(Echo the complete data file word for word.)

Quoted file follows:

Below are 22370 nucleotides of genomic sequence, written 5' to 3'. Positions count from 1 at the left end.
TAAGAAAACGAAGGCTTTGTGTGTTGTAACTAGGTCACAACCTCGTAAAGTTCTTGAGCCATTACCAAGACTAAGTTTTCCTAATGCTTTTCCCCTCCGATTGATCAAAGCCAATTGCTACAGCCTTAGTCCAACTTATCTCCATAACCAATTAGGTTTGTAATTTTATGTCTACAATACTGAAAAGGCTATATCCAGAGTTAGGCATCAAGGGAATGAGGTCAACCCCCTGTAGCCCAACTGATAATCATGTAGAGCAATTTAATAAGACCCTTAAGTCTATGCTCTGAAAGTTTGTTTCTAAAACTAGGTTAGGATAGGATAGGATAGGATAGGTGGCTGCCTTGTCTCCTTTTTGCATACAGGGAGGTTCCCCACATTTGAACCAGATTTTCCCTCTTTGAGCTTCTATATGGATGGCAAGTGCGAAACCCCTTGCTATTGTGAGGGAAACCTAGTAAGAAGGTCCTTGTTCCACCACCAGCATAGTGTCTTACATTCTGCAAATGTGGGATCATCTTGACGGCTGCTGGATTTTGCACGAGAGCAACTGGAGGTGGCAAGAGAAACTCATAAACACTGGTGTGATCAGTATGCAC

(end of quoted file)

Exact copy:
Below are 22370 nucleotides of genomic sequence, written 5' to 3'. Positions count from 1 at the left end.
TAAGAAAACGAAGGCTTTGTGTGTTGTAACTAGGTCACAACCTCGTAAAGTTCTTGAGCCATTACCAAGACTAAGTTTTCCTAATGCTTTTCCCCTCCGATTGATCAAAGCCAATTGCTACAGCCTTAGTCCAACTTATCTCCATAACCAATTAGGTTTGTAATTTTATGTCTACAATACTGAAAAGGCTATATCCAGAGTTAGGCATCAAGGGAATGAGGTCAACCCCCTGTAGCCCAACTGATAATCATGTAGAGCAATTTAATAAGACCCTTAAGTCTATGCTCTGAAAGTTTGTTTCTAAAACTAGGTTAGGATAGGATAGGATAGGATAGGTGGCTGCCTTGTCTCCTTTTTGCATACAGGGAGGTTCCCCACATTTGAACCAGATTTTCCCTCTTTGAGCTTCTATATGGATGGCAAGTGCGAAACCCCTTGCTATTGTGAGGGAAACCTAGTAAGAAGGTCCTTGTTCCACCACCAGCATAGTGTCTTACATTCTGCAAATGTGGGATCATCTTGACGGCTGCTGGATTTTGCACGAGAGCAACTGGAGGTGGCAAGAGAAACTCATAAACACTGGTGTGATCAGTATGCAC